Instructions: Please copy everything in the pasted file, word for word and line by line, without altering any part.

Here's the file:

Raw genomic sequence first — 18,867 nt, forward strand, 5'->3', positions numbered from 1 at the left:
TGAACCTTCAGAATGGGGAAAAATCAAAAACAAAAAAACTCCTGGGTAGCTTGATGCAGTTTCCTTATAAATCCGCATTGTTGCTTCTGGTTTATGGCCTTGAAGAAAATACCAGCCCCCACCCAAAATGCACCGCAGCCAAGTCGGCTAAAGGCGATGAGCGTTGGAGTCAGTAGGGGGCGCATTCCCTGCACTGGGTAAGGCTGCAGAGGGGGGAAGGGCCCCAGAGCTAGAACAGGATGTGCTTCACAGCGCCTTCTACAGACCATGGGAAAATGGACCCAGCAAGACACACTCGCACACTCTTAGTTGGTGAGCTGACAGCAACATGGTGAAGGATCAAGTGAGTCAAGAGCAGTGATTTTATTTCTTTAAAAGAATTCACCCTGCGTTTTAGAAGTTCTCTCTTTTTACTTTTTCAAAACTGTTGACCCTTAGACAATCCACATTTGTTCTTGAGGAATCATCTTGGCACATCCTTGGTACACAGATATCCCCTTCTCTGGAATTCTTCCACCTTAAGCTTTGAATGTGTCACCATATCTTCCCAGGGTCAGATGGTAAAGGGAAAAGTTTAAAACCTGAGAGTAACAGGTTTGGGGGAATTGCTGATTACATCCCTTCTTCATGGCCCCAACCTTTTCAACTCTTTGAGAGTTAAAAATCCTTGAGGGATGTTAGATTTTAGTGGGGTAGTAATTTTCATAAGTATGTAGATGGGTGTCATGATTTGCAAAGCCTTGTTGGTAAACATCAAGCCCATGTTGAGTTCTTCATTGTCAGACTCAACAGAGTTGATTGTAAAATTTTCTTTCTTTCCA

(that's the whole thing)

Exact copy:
Raw genomic sequence first — 18,867 nt, forward strand, 5'->3', positions numbered from 1 at the left:
TGAACCTTCAGAATGGGGAAAAATCAAAAACAAAAAAACTCCTGGGTAGCTTGATGCAGTTTCCTTATAAATCCGCATTGTTGCTTCTGGTTTATGGCCTTGAAGAAAATACCAGCCCCCACCCAAAATGCACCGCAGCCAAGTCGGCTAAAGGCGATGAGCGTTGGAGTCAGTAGGGGGCGCATTCCCTGCACTGGGTAAGGCTGCAGAGGGGGGAAGGGCCCCAGAGCTAGAACAGGATGTGCTTCACAGCGCCTTCTACAGACCATGGGAAAATGGACCCAGCAAGACACACTCGCACACTCTTAGTTGGTGAGCTGACAGCAACATGGTGAAGGATCAAGTGAGTCAAGAGCAGTGATTTTATTTCTTTAAAAGAATTCACCCTGCGTTTTAGAAGTTCTCTCTTTTTACTTTTTCAAAACTGTTGACCCTTAGACAATCCACATTTGTTCTTGAGGAATCATCTTGGCACATCCTTGGTACACAGATATCCCCTTCTCTGGAATTCTTCCACCTTAAGCTTTGAATGTGTCACCATATCTTCCCAGGGTCAGATGGTAAAGGGAAAAGTTTAAAACCTGAGAGTAACAGGTTTGGGGGAATTGCTGATTACATCCCTTCTTCATGGCCCCAACCTTTTCAACTCTTTGAGAGTTAAAAATCCTTGAGGGATGTTAGATTTTAGTGGGGTAGTAATTTTCATAAGTATGTAGATGGGTGTCATGATTTGCAAAGCCTTGTTGGTAAACATCAAGCCCATGTTGAGTTCTTCATTGTCAGACTCAACAGAGTTGATTGTAAAATTTTCTTTCTTTCCA